In 2019, Iraq's entire tech start-ups sector could be purchased with $2m, but with the Covid-19 pandemic accelerating these businesses' growth, their valuations have jumped and "today $2m will not get you much", he said.

Mr Taha — who has more than 20 years of experience in money management in the Mena region, including as a senior portfolio manager at Franklin Templeton from 1997 to 2006 — urged investors to view Iraq from a different lens beyond the conflict-hit and chaotic place portrayed by some international media outlets.

"What we need from abroad is some risk-taking and the belief that this [ecosystem] will go even further," Mr Taha said. "Fund managers just see the Iraq that's on TV. But we're smart and we're trying and we have capabilities. Everything we're doing is in spite of the circumstances."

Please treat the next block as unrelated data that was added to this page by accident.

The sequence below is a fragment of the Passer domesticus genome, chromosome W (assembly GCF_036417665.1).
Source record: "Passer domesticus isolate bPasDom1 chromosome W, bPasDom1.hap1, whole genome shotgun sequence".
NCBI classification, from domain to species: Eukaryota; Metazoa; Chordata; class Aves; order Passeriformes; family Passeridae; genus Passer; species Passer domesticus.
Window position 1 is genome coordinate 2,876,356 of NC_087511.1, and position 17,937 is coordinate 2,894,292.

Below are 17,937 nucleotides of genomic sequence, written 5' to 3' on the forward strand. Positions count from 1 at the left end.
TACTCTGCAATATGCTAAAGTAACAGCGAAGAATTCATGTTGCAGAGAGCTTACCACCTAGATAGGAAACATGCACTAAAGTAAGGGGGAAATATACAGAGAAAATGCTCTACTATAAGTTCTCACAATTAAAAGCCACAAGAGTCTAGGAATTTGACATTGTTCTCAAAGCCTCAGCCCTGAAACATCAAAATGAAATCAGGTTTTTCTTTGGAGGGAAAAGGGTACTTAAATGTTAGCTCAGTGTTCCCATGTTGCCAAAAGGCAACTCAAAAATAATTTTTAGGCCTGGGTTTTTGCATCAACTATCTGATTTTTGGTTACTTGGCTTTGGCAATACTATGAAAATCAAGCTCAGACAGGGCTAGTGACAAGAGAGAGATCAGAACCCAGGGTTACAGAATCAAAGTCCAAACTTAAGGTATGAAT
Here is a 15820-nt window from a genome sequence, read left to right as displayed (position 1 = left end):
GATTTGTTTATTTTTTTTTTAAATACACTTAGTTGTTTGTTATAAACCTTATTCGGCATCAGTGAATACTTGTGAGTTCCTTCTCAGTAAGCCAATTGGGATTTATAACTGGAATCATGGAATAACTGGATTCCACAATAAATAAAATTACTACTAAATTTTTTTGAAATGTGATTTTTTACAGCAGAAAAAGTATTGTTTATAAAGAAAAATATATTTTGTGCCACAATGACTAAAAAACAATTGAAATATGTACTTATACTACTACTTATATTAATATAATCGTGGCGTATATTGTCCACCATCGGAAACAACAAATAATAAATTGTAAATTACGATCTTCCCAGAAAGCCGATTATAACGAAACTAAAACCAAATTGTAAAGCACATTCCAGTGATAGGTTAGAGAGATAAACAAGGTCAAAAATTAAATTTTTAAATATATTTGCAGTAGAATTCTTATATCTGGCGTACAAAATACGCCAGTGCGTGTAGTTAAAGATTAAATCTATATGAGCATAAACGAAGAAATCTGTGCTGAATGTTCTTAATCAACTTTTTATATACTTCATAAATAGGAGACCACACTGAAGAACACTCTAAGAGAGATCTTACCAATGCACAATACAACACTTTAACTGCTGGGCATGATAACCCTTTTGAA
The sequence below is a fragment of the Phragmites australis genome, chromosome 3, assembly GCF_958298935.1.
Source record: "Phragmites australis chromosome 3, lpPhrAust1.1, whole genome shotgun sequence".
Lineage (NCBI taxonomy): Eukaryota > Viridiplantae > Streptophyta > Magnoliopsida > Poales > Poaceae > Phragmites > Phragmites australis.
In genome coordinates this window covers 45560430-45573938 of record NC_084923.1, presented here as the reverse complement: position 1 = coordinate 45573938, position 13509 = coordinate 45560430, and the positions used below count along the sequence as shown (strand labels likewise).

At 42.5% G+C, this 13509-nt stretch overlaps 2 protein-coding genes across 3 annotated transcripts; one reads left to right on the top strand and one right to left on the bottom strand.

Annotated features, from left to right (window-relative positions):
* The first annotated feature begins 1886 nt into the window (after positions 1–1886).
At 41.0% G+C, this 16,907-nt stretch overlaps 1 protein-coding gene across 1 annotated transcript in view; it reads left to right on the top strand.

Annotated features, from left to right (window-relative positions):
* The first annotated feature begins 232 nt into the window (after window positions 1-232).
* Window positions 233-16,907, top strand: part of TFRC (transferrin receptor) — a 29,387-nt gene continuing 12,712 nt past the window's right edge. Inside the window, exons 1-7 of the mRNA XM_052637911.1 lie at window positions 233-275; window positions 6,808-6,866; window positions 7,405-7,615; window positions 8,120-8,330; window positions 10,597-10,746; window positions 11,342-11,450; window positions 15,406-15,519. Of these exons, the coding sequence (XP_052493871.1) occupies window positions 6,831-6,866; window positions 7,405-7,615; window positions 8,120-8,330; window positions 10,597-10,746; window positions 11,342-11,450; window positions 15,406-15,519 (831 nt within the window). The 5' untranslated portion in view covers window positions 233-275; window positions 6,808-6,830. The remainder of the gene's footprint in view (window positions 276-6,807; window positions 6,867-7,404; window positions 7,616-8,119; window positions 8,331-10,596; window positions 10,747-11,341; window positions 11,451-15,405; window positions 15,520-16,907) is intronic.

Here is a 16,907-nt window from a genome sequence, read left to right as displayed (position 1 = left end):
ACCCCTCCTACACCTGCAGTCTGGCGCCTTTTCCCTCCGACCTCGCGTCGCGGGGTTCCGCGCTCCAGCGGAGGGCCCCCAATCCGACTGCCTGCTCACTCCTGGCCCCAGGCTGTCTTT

Visitors outside the Iraq Pavilion at Expo 2020 Dubai. Photo: David Koriako/Expo 2020 Dubai.

Iraq's start-up landscape

Tech-based start-ups are already garnering attention from investors at home and abroad, indicating that the sector is developing.

Miswag raised nearly $3m since 2019 and several investors started a new company called Iraq Ventures Partners last year. Euphrates Advisors launched an Iraq-focused venture fund in 2021 that invested in Miswag and Alsaree3. Last-mile delivery start-up Hi-Express, e-commerce platform Orisdi and green technology start-up Kesk also secured six-figure investment deals last year.